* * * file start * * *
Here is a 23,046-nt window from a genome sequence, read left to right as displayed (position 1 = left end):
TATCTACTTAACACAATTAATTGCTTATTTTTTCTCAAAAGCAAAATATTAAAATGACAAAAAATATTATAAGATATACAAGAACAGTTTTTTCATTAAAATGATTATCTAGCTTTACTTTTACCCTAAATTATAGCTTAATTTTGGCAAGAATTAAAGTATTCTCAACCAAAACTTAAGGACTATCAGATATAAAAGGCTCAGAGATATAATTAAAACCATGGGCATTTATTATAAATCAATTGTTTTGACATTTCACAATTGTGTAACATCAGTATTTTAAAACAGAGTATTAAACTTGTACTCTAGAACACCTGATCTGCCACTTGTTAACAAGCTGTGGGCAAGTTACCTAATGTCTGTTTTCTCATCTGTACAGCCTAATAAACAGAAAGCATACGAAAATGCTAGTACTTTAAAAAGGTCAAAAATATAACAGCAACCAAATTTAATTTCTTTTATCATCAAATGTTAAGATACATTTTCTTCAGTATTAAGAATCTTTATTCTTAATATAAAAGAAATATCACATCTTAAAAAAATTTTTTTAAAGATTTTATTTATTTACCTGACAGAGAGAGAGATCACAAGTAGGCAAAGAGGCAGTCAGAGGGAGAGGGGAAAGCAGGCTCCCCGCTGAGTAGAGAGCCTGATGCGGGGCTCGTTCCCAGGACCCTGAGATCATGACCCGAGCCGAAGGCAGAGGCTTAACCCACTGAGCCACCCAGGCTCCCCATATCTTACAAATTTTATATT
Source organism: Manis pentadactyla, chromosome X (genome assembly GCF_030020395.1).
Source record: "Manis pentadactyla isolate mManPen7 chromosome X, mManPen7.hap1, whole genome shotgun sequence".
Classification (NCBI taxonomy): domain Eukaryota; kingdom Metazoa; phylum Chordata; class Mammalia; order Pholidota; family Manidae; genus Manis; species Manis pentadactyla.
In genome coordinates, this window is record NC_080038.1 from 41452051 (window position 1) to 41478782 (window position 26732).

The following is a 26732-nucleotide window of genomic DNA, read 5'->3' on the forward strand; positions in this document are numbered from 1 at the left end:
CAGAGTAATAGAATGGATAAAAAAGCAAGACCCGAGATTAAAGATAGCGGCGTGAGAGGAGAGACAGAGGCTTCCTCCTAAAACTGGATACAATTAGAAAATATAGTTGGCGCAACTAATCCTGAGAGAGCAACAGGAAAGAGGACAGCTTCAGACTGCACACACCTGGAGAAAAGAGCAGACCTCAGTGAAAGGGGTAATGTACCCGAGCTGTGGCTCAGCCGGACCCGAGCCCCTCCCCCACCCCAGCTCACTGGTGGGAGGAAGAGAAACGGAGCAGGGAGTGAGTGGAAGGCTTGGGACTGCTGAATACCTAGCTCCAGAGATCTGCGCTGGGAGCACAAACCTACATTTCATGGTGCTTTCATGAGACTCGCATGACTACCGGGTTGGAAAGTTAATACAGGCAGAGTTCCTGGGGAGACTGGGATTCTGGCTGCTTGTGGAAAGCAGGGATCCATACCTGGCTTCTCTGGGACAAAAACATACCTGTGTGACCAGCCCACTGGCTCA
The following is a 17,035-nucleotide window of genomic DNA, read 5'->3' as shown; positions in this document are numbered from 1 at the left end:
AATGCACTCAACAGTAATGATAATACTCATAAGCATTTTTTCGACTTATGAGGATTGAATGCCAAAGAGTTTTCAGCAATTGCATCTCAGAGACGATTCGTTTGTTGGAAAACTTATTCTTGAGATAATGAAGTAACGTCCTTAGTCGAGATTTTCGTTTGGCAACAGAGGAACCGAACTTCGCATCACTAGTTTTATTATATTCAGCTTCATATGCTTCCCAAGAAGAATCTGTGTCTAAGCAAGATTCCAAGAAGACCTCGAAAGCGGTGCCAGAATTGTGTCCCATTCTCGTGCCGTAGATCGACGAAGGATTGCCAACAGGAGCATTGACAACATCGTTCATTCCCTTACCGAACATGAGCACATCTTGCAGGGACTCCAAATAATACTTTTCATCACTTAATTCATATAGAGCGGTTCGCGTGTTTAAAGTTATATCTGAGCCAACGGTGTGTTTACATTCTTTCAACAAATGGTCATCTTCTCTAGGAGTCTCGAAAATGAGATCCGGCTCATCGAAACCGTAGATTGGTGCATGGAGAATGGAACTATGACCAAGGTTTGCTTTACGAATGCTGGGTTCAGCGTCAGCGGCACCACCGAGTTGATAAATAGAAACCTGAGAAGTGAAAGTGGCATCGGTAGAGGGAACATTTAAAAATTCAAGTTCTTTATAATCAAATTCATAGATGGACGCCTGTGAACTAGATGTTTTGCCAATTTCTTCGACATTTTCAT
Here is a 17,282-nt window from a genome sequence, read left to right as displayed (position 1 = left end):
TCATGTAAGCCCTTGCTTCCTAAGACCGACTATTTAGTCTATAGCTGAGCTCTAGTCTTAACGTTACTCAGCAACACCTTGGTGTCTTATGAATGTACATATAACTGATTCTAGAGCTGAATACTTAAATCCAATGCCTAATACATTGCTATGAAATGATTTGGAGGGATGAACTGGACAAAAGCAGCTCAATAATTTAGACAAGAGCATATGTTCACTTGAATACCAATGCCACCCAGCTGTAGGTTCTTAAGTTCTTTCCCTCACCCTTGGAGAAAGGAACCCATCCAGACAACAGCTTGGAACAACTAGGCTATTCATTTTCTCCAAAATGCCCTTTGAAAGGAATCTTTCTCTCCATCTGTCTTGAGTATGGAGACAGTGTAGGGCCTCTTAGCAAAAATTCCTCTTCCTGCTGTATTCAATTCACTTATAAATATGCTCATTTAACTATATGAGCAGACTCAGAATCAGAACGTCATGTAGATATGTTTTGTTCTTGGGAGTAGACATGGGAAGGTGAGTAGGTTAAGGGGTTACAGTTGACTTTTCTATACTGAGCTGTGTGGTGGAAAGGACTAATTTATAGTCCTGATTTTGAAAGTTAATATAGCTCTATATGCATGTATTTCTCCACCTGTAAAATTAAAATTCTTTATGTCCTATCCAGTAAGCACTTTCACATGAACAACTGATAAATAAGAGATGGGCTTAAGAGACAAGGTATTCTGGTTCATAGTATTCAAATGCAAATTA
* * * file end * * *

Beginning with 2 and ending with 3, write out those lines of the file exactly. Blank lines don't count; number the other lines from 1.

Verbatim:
TATCTACTTAACACAATTAATTGCTTATTTTTTCTCAAAAGCAAAATATTAAAATGACAAAAAATATTATAAGATATACAAGAACAGTTTTTTCATTAAAATGATTATCTAGCTTTACTTTTACCCTAAATTATAGCTTAATTTTGGCAAGAATTAAAGTATTCTCAACCAAAACTTAAGGACTATCAGATATAAAAGGCTCAGAGATATAATTAAAACCATGGGCATTTATTATAAATCAATTGTTTTGACATTTCACAATTGTGTAACATCAGTATTTTAAAACAGAGTATTAAACTTGTACTCTAGAACACCTGATCTGCCACTTGTTAACAAGCTGTGGGCAAGTTACCTAATGTCTGTTTTCTCATCTGTACAGCCTAATAAACAGAAAGCATACGAAAATGCTAGTACTTTAAAAAGGTCAAAAATATAACAGCAACCAAATTTAATTTCTTTTATCATCAAATGTTAAGATACATTTTCTTCAGTATTAAGAATCTTTATTCTTAATATAAAAGAAATATCACATCTTAAAAAAATTTTTTTAAAGATTTTATTTATTTACCTGACAGAGAGAGAGATCACAAGTAGGCAAAGAGGCAGTCAGAGGGAGAGGGGAAAGCAGGCTCCCCGCTGAGTAGAGAGCCTGATGCGGGGCTCGTTCCCAGGACCCTGAGATCATGACCCGAGCCGAAGGCAGAGGCTTAACCCACTGAGCCACCCAGGCTCCCCATATCTTACAAATTTTATATT
Source organism: Manis pentadactyla, chromosome X (genome assembly GCF_030020395.1).